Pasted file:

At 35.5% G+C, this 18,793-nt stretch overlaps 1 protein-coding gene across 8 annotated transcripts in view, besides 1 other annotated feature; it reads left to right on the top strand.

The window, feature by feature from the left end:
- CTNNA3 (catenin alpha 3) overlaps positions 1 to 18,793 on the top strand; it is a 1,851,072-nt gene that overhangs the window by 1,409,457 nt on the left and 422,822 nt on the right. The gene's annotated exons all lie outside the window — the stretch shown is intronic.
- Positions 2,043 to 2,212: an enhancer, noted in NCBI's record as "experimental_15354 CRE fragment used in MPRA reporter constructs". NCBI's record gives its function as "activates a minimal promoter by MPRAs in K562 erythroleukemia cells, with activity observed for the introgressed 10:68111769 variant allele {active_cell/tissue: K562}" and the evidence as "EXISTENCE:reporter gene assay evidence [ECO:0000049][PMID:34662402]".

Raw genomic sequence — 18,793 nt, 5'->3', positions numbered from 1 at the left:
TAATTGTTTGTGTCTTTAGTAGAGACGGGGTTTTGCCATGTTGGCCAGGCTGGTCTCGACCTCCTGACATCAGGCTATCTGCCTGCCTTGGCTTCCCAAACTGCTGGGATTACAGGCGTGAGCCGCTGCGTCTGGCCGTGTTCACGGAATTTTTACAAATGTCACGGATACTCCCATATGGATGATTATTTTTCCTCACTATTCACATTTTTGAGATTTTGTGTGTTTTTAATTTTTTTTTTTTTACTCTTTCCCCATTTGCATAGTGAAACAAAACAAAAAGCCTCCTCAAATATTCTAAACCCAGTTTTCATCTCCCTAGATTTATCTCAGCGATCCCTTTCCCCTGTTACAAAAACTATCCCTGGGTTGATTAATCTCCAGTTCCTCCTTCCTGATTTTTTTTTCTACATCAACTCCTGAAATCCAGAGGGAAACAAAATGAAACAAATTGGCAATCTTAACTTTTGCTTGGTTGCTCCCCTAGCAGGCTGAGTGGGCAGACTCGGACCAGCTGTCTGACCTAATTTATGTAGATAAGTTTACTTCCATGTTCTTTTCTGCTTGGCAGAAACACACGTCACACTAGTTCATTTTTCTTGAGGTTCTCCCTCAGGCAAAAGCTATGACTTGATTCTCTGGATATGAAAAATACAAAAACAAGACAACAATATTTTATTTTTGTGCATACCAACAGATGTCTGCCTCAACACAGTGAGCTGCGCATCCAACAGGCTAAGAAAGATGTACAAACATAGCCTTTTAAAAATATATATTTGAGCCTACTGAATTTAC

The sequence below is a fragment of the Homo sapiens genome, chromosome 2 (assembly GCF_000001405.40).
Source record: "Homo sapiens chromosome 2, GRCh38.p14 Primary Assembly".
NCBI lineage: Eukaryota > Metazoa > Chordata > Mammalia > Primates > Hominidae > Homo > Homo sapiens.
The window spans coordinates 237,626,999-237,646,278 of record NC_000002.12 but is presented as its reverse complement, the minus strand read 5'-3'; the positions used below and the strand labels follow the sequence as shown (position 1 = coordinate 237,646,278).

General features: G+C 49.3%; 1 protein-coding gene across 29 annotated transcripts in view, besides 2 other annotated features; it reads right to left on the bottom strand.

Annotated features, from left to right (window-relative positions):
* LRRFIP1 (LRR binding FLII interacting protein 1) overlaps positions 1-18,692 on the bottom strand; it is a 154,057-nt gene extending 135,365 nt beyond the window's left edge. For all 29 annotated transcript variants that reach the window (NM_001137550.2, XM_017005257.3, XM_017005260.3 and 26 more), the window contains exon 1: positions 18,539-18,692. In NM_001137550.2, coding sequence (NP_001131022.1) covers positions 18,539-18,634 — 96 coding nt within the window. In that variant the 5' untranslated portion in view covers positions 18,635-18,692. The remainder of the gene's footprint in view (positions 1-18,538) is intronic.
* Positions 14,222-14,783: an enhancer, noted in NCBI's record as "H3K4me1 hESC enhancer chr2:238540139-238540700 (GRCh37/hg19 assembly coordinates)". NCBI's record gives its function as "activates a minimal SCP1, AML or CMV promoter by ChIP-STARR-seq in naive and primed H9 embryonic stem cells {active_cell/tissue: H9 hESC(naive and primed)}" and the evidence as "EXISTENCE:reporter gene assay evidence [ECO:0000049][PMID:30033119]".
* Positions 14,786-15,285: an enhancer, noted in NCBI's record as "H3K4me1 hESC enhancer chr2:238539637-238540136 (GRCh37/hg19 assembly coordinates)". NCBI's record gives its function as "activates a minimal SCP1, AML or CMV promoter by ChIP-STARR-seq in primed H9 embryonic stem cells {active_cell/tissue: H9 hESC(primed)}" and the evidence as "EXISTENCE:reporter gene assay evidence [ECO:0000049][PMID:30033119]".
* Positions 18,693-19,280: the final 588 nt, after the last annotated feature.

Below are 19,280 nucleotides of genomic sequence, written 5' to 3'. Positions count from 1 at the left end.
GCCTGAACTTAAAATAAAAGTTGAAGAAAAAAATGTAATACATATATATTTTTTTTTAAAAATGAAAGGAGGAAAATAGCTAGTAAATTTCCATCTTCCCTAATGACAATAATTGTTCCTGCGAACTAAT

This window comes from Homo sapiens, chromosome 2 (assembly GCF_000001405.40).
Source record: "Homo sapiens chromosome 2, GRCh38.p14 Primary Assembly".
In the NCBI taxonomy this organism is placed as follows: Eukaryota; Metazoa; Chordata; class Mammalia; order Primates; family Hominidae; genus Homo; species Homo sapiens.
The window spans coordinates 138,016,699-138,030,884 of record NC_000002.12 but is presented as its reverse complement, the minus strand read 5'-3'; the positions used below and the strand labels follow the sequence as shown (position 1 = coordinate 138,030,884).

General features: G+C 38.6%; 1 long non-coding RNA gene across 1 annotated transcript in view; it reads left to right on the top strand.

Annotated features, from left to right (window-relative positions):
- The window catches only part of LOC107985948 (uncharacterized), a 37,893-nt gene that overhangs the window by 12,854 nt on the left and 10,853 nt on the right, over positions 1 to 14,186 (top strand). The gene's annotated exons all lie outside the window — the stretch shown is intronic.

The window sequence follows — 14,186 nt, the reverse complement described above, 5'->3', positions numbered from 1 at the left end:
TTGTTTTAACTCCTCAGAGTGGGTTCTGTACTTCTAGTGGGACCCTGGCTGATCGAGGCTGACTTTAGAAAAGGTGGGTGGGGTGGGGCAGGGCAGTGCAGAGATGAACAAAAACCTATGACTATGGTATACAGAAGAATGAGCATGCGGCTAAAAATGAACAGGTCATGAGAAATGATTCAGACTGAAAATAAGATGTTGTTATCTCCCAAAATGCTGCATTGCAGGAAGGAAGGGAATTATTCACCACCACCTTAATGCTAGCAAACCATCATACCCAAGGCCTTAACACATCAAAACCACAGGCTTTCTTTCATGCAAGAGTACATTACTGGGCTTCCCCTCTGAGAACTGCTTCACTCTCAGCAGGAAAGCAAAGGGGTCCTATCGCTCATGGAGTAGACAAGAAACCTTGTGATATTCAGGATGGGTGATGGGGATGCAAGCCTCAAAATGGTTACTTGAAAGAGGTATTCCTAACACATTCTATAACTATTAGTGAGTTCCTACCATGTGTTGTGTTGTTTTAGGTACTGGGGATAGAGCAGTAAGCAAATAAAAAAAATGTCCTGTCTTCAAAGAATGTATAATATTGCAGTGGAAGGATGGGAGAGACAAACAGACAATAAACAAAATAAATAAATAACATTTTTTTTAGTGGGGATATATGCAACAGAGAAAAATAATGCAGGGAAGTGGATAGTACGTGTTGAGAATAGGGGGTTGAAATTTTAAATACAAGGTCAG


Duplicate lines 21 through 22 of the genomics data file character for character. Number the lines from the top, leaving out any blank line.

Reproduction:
In the NCBI taxonomy this organism is placed as follows: Eukaryota; Metazoa; Chordata; class Mammalia; order Primates; family Hominidae; genus Homo; species Homo sapiens.
The window spans coordinates 138,016,699-138,030,884 of record NC_000002.12 but is presented as its reverse complement, the minus strand read 5'-3'; the positions used below and the strand labels follow the sequence as shown (position 1 = coordinate 138,030,884).